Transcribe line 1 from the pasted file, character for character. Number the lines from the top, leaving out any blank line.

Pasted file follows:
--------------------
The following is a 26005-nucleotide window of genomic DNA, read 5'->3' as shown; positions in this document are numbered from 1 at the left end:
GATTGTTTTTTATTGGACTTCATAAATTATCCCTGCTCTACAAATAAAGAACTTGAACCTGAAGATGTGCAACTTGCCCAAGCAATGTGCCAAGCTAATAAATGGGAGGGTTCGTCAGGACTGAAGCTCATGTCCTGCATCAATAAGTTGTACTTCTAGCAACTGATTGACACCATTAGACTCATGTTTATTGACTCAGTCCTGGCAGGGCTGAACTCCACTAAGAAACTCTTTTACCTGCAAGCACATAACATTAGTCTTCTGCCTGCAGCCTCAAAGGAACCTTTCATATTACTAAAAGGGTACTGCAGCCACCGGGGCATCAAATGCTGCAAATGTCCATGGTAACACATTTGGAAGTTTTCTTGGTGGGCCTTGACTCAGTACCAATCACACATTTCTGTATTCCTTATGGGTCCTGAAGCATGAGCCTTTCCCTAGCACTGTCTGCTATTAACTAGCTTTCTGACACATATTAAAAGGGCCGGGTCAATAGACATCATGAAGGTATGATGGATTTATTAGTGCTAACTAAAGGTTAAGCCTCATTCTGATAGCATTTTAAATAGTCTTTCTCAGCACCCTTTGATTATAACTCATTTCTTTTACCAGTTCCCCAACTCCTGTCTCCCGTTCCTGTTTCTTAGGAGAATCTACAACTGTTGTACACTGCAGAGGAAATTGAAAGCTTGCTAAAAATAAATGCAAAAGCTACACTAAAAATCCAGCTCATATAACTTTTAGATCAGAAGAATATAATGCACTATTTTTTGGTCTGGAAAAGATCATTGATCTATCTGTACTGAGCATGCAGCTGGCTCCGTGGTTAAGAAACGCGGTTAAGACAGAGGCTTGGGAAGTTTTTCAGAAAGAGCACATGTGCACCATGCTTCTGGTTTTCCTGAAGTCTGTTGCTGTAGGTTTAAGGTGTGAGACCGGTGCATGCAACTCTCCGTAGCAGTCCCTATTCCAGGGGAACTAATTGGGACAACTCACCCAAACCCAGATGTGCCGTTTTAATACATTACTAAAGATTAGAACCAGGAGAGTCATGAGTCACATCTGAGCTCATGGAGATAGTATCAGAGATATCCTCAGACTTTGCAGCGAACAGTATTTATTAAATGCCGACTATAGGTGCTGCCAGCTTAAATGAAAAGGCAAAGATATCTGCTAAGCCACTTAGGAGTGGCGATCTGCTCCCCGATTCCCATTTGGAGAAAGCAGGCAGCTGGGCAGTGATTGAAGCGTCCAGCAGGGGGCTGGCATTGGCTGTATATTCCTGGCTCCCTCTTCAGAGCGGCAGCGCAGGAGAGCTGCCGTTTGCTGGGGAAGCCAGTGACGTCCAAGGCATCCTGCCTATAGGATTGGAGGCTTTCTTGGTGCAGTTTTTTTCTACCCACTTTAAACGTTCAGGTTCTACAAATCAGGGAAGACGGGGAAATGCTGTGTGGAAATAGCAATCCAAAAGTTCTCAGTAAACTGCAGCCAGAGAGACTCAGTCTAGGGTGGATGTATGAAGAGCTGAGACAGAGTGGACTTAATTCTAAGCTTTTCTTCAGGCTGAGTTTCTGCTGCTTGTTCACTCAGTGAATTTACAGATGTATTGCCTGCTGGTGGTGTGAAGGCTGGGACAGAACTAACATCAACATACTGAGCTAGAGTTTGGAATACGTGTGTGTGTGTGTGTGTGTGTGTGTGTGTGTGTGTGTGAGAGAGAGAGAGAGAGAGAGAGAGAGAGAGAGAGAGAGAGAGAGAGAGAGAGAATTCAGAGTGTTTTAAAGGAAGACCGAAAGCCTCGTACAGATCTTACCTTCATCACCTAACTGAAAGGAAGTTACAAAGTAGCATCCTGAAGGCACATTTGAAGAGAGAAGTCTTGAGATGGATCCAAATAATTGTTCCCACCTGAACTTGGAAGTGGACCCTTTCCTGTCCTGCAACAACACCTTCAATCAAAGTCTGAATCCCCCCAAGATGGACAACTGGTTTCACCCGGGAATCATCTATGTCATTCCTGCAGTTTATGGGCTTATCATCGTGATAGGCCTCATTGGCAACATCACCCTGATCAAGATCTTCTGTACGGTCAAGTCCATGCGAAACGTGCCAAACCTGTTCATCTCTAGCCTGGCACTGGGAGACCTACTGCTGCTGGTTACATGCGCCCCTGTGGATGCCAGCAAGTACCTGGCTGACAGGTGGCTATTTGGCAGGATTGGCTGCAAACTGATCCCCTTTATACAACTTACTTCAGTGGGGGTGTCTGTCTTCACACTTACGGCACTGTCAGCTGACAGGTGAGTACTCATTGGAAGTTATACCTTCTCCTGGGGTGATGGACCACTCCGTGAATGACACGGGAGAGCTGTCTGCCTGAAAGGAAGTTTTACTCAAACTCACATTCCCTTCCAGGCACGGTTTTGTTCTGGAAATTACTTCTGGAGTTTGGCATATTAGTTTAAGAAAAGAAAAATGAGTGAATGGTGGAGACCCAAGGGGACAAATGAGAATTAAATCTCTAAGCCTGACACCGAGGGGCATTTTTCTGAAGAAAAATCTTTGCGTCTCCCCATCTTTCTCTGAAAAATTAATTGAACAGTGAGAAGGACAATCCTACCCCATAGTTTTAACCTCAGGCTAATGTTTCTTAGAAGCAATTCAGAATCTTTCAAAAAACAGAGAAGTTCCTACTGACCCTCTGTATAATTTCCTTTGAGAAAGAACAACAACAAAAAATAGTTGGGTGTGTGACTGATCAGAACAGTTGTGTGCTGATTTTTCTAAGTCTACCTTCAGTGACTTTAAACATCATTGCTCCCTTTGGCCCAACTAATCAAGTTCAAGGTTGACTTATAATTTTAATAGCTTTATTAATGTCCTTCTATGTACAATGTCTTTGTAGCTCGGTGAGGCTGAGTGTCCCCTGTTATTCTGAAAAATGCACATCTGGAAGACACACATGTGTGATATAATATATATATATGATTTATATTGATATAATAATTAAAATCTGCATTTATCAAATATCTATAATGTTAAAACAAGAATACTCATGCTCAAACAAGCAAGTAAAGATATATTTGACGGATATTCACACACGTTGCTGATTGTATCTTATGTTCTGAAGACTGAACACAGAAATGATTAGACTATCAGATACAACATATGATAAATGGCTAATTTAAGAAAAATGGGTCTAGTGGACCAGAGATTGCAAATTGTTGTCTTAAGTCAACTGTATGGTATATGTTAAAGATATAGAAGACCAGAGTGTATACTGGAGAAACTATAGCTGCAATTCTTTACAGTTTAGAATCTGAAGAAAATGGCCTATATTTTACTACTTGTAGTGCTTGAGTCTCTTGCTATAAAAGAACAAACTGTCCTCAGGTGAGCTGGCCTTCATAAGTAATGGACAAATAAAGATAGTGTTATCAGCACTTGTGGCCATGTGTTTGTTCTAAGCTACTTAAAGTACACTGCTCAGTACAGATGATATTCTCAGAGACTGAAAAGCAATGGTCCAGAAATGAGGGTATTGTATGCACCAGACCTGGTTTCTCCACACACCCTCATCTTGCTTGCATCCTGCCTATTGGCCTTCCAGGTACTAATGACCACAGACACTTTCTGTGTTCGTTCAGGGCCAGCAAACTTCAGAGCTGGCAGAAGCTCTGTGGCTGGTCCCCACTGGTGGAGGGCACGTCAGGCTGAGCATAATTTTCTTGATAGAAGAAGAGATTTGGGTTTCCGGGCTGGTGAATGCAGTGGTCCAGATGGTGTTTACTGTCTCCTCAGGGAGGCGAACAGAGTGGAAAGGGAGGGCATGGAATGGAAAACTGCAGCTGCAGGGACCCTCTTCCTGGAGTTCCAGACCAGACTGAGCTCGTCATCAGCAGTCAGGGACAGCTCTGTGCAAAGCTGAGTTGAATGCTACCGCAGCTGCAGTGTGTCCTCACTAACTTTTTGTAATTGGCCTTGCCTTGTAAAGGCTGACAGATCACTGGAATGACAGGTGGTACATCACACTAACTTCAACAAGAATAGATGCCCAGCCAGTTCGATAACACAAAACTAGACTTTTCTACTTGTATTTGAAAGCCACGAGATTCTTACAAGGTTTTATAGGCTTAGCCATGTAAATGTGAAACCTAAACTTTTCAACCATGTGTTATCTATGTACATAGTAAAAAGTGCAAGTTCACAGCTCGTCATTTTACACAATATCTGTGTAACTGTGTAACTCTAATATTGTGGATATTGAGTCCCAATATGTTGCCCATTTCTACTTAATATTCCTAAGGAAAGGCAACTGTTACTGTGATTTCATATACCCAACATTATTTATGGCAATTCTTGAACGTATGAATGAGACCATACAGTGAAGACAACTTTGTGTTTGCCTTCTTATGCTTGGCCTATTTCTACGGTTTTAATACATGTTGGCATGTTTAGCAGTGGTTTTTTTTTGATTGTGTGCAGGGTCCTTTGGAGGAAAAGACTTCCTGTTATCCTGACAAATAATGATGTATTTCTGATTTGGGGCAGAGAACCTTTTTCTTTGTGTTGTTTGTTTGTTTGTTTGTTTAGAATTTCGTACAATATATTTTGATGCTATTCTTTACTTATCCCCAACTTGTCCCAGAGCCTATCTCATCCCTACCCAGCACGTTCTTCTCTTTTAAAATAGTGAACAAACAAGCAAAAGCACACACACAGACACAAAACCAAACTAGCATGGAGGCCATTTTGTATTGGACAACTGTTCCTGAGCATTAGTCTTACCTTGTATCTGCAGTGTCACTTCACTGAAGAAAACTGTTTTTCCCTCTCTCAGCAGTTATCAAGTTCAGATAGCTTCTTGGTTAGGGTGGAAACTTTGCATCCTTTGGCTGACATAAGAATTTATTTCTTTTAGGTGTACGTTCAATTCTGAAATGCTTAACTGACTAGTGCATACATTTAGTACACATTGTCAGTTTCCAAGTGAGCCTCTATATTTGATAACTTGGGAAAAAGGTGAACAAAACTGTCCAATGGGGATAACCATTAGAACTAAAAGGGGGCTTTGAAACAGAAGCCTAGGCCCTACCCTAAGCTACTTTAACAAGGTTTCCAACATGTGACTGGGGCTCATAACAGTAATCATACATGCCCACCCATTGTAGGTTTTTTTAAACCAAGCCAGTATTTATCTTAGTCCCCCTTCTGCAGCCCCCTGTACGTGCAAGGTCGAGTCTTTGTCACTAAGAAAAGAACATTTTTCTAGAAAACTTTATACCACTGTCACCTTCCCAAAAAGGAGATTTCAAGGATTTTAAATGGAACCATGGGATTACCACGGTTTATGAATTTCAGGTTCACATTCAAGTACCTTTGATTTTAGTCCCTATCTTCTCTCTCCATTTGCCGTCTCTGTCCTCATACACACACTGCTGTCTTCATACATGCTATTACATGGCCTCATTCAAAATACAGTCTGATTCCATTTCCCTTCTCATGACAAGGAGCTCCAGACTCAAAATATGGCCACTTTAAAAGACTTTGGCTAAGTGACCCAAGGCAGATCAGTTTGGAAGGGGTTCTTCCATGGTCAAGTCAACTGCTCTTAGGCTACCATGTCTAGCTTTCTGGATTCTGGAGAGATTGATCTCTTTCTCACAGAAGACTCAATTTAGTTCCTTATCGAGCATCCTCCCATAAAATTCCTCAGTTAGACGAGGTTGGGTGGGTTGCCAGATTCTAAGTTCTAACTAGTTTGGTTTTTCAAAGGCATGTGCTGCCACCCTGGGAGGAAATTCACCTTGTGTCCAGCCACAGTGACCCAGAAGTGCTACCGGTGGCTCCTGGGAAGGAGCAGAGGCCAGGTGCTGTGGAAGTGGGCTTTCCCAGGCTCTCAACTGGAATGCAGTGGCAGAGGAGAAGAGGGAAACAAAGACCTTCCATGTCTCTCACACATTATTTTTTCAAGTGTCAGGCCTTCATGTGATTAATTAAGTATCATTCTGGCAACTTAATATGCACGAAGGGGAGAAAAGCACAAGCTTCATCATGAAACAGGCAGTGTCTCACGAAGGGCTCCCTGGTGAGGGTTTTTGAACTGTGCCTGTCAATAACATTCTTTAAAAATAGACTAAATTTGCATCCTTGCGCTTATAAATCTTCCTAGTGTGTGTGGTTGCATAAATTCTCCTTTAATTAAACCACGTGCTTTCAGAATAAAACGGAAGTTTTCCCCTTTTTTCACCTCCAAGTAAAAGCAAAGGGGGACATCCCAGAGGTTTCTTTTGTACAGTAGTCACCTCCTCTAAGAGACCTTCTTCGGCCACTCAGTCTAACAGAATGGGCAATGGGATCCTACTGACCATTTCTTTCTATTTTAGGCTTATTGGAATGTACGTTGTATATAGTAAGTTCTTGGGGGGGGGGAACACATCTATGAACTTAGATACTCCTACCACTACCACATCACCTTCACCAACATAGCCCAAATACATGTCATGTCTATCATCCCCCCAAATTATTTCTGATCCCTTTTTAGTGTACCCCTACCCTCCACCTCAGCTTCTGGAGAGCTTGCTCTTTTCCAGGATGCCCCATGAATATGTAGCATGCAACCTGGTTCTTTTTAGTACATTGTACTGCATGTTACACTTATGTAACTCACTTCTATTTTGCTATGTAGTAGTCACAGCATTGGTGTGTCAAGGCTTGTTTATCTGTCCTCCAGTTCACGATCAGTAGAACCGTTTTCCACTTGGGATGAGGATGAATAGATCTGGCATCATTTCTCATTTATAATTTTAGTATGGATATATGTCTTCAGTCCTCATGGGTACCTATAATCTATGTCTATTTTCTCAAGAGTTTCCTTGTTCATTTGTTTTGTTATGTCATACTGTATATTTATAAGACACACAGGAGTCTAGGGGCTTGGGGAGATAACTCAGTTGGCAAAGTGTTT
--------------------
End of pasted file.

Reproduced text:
The following is a 26005-nucleotide window of genomic DNA, read 5'->3' as shown; positions in this document are numbered from 1 at the left end: